Lebanese Heritage Month Bill

Second Reading--Debate Adjourned

June 7, 2022

Hon. Jane Cordy [ + ]

Moved second reading of Bill S-246, An Act respecting Lebanese Heritage Month.

She said: Honourable senators, Canada is a country with a rich heritage of immigrants from all over the world arriving on our shores to pursue the dream of a better life for themselves and their families.

Bill S-246 aims to recognize and celebrate the experiences and contributions Lebanese Canadians have made and continue to make to Canada.

As the preamble to the bill states, Lebanese Canadians have — for generations — made significant social, economic, cultural, religious, military, philanthropic and political contributions to our social fabric and to the strength, resiliency and diversity of our communities.

Colleagues, I must begin my remarks by first acknowledging Member of Parliament for Halifax West, Lena Metlege Diab, whose leadership on this initiative has been instrumental.

Ms. Diab is a long-time community leader and active member of the Halifax Lebanese community. In 2010, she was the recipient of the Outstanding Professional of the Year award from the Lebanese Chamber of Commerce in Nova Scotia.

She has served as president of the Canadian Lebanon Society of Halifax at several intervals since 1993, including 2013 when the society celebrated its seventy-fifth anniversary.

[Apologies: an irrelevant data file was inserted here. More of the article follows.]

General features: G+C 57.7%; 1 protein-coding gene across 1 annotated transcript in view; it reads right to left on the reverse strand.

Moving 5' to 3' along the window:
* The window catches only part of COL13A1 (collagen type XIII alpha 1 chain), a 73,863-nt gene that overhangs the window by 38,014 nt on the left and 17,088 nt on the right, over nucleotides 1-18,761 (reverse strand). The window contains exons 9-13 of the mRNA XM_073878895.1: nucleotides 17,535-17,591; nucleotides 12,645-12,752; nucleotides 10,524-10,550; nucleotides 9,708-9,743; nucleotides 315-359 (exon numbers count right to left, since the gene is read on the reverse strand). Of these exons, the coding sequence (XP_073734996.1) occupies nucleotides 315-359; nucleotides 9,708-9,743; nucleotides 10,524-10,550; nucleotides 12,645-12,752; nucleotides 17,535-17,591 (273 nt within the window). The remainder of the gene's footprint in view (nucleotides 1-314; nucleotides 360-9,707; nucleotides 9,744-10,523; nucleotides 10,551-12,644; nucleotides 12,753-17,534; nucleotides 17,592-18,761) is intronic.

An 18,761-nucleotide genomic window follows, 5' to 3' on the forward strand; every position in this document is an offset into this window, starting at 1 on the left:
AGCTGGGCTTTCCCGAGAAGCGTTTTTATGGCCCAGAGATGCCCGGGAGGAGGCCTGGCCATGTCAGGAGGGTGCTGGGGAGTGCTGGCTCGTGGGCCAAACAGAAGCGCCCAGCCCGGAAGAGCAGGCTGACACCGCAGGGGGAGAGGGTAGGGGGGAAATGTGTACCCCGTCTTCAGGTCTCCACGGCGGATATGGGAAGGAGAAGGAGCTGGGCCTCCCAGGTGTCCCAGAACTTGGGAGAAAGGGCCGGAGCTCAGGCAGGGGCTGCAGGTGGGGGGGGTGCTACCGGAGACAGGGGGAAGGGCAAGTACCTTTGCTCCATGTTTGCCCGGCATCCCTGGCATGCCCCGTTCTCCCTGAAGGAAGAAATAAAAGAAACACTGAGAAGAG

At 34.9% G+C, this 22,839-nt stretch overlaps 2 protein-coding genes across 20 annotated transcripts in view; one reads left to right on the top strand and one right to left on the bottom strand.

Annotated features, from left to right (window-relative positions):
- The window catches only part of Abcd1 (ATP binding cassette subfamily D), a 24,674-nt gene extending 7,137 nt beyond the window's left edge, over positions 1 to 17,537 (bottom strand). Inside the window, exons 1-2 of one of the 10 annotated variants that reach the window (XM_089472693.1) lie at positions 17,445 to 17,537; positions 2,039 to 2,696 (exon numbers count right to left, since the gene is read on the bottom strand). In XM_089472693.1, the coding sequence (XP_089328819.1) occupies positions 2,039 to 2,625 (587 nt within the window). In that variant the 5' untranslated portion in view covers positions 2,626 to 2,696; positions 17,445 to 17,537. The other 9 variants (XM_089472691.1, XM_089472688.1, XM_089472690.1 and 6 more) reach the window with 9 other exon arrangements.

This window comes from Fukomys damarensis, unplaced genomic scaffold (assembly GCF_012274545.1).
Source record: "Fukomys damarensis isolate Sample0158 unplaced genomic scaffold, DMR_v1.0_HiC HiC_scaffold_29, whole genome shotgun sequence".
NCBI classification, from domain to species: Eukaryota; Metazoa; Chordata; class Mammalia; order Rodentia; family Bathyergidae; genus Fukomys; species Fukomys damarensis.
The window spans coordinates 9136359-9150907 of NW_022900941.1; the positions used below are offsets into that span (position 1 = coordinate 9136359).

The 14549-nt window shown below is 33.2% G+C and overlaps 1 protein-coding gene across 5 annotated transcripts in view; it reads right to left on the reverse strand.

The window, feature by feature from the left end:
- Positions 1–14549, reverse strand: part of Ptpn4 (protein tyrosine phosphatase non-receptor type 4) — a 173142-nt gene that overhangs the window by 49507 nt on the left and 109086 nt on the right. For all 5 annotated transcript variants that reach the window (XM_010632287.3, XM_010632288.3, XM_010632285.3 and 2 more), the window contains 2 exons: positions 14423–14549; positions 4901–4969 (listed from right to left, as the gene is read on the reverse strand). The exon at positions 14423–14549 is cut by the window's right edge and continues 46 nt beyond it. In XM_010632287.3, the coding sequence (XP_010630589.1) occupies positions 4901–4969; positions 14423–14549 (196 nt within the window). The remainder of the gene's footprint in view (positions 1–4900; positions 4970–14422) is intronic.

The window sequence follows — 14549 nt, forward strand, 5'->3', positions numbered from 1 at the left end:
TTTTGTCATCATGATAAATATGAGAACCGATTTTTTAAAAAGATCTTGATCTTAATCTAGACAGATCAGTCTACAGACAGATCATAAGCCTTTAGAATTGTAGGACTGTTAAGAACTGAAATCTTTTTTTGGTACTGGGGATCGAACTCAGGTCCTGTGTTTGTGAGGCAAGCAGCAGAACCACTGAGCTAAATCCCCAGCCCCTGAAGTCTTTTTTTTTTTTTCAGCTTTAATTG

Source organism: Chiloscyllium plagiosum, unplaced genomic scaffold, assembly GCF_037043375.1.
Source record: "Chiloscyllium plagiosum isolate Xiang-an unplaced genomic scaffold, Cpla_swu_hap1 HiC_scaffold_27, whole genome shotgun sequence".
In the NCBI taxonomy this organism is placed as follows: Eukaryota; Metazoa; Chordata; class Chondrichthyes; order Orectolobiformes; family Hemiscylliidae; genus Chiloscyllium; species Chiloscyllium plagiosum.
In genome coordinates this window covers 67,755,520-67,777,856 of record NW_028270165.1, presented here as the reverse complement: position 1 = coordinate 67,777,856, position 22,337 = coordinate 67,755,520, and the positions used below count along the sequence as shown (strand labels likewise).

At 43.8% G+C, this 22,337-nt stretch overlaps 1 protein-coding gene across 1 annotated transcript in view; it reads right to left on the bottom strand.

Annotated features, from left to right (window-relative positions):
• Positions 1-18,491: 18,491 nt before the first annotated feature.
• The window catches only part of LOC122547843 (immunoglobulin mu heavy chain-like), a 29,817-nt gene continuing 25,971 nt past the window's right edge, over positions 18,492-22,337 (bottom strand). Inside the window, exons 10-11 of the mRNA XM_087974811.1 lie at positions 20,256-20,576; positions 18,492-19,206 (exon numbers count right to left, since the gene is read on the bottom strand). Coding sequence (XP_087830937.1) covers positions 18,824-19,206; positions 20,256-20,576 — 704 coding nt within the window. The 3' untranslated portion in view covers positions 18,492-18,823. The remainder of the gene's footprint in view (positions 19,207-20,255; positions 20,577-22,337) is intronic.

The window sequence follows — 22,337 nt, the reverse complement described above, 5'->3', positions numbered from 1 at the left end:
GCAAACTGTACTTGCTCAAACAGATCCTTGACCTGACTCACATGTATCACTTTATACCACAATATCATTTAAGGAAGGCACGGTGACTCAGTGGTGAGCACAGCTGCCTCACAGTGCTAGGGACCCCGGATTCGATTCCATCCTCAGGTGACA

Honourable senators, according to the 2016 Census data of those respondents who identified as Lebanese, Canada is home to 220,000 Canadian Lebanese. However, unofficial estimates by Global Affairs Canada put the number anywhere between 200,000 and 400,000. The largest Lebanese communities are in Montreal and Toronto. Recognizing and celebrating a Lebanese heritage month will encourage Lebanese Canadians across the country to share their stories, their traditions and their culture with all Canadians.

With the passage of this bill, each and every year throughout Canada the month of November would be designated as “Lebanese Heritage Month.”

Honourable senators, why designate November as Lebanese heritage month? From time immemorial, the region of modern‑day Lebanon had been under the rule of any number of empires, dynasties or colonial powers.

Beginning in 1920, the region fell under French colonial rule. In 1940, during the Second World War, the Nazi-installed Vichy France government assumed power over Lebanon. While the war continued, the Vichy government was removed in 1941 as Nazi control of Europe eroded and Allied forces made military gains in the region.

General Charles de Gaulle visited Lebanon shortly after Vichy France released control of the region. National leaders in Lebanon approached de Gaulle requesting independence. On November 26, 1941, General Georges Catroux, a delegate general under de Gaulle, proclaimed the independence of Lebanon.

However, this proclamation was essentially a hollow gesture as France maintained administrative and political control over the region. In defiance of France and following national elections in early November 1943, the first order of business for the new government was to amend the Lebanese Constitution to abolish France’s mandate over the country.